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Mark Twain Writing Styles in The Autobiography of Mark Twain

This Study Guide consists of approximately 109 pages of chapter summaries, quotes, character analysis, themes, and more - everything you need to sharpen your knowledge of The Autobiography of Mark Twain.
This section contains 503 words
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Style

Organization

Although Charles Neider's version of the The Autobiography of Mark Twain is organized chronologically, the material within each chapter still reflects Twain's original intent to impose no structure on the material other than that which was created by his freeform dictations. This lack of formal organization forces the reader to pay greater attention to details, since the details are not neatly packaged. The lack of formal organization also creates links between subjects that might not be there in a truly chronological autobiography, and thus provides an insight into the author's thought patterns.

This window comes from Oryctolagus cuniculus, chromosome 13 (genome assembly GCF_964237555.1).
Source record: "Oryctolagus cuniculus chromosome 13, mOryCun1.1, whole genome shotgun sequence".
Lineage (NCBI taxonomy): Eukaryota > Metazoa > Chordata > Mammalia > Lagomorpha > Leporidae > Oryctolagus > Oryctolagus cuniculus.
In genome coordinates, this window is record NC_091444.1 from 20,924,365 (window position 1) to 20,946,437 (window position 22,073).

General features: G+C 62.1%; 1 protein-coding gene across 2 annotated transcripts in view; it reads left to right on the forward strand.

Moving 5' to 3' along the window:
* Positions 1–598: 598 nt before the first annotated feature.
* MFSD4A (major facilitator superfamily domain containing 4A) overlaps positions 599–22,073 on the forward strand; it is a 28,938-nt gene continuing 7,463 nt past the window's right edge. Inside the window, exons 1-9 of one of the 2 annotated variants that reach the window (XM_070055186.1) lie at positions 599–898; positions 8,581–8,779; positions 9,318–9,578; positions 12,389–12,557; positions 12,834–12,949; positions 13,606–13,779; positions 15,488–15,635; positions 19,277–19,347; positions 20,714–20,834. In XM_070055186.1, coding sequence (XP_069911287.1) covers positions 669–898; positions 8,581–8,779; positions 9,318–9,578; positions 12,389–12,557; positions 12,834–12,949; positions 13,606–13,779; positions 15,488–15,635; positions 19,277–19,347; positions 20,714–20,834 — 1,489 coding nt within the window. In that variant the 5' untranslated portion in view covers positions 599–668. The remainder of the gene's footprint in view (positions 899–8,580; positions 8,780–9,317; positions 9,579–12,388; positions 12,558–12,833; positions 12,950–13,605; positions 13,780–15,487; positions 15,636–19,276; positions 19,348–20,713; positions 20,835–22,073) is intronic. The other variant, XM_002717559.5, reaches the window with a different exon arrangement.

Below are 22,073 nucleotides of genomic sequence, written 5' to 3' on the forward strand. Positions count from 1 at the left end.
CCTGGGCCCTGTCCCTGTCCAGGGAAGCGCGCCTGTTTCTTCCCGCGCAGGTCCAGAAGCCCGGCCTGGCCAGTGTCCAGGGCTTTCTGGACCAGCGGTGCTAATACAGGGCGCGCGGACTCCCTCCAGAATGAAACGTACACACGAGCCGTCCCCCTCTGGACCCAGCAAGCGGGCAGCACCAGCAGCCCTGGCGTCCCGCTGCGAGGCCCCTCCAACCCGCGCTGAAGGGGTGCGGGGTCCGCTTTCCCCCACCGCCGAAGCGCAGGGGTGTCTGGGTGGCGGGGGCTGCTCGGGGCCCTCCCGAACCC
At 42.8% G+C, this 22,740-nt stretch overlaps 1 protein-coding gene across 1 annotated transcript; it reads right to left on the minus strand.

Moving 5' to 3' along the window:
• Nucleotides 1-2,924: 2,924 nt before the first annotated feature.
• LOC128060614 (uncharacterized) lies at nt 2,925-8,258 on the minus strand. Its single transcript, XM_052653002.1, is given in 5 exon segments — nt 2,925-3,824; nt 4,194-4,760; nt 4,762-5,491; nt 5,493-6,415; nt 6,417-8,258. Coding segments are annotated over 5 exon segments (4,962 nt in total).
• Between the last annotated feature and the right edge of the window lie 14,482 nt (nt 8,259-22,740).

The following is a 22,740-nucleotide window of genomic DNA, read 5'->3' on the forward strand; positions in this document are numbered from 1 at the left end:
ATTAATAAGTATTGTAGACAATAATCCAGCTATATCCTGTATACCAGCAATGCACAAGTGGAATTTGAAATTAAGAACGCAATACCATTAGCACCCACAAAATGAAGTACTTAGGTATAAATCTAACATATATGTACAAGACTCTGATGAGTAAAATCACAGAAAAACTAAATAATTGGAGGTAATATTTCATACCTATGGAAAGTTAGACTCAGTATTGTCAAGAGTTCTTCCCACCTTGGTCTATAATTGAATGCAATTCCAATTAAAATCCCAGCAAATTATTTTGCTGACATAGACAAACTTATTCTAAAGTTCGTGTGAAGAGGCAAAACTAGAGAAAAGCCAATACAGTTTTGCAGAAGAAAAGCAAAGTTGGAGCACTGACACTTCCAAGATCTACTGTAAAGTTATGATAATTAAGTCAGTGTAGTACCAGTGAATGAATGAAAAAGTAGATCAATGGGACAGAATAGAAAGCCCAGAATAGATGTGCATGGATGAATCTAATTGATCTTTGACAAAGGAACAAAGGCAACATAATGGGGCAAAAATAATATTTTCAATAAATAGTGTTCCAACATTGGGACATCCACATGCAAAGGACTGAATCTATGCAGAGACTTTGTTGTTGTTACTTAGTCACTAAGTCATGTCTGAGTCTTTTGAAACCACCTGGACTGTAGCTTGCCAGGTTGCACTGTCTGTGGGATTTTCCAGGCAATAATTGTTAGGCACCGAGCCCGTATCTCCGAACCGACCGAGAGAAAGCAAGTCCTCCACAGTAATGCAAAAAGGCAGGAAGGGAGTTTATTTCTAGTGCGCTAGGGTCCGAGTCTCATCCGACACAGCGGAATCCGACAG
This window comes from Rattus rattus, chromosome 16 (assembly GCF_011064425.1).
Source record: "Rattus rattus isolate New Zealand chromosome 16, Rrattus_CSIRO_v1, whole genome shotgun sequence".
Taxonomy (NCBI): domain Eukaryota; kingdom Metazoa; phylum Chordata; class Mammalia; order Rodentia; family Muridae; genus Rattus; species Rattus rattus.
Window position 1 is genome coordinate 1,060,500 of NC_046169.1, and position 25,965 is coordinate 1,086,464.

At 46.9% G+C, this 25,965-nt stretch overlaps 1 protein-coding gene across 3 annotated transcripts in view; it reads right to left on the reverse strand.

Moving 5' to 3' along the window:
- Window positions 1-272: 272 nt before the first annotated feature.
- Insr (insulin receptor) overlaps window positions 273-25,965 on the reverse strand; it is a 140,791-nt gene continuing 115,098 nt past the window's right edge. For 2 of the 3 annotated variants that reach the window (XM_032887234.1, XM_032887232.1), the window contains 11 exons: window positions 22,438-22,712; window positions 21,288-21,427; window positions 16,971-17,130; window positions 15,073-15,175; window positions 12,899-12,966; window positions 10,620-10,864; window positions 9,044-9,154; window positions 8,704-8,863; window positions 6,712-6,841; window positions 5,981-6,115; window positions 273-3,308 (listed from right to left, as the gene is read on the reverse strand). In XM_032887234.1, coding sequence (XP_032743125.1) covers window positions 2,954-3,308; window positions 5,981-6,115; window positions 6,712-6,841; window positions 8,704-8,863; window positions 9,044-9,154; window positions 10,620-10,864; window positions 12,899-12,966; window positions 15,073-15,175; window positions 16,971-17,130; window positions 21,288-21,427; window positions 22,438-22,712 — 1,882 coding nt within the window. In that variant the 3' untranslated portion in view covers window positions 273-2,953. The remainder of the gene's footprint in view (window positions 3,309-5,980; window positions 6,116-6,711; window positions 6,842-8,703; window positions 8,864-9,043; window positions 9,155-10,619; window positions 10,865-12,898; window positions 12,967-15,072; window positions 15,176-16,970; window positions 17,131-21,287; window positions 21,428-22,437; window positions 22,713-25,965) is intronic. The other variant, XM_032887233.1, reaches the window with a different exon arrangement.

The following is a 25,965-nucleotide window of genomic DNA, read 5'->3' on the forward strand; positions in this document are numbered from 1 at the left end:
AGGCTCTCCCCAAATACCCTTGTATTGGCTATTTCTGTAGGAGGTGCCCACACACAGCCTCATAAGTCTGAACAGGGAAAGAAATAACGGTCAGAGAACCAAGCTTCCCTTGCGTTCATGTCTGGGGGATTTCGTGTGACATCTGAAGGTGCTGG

For example, in the chapter where Twain first talks about his mother, he describes her extreme compassion, writing, "my mother would not have allowed a rat to be restrained of its liberty." In the next paragraph he abruptly switches gears, and talks about how, when he was a boy in Missouri, "everybody was poor but didn't...

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This section contains 503 words
(approx. 2 pages at 300 words per page)
Purchase our The Autobiography of Mark Twain Study Guide
Copyrights
The Autobiography of Mark Twain from BookRags and Gale's For Students Series. ©2005-2006 Thomson Gale, a part of the Thomson Corporation. All rights reserved.
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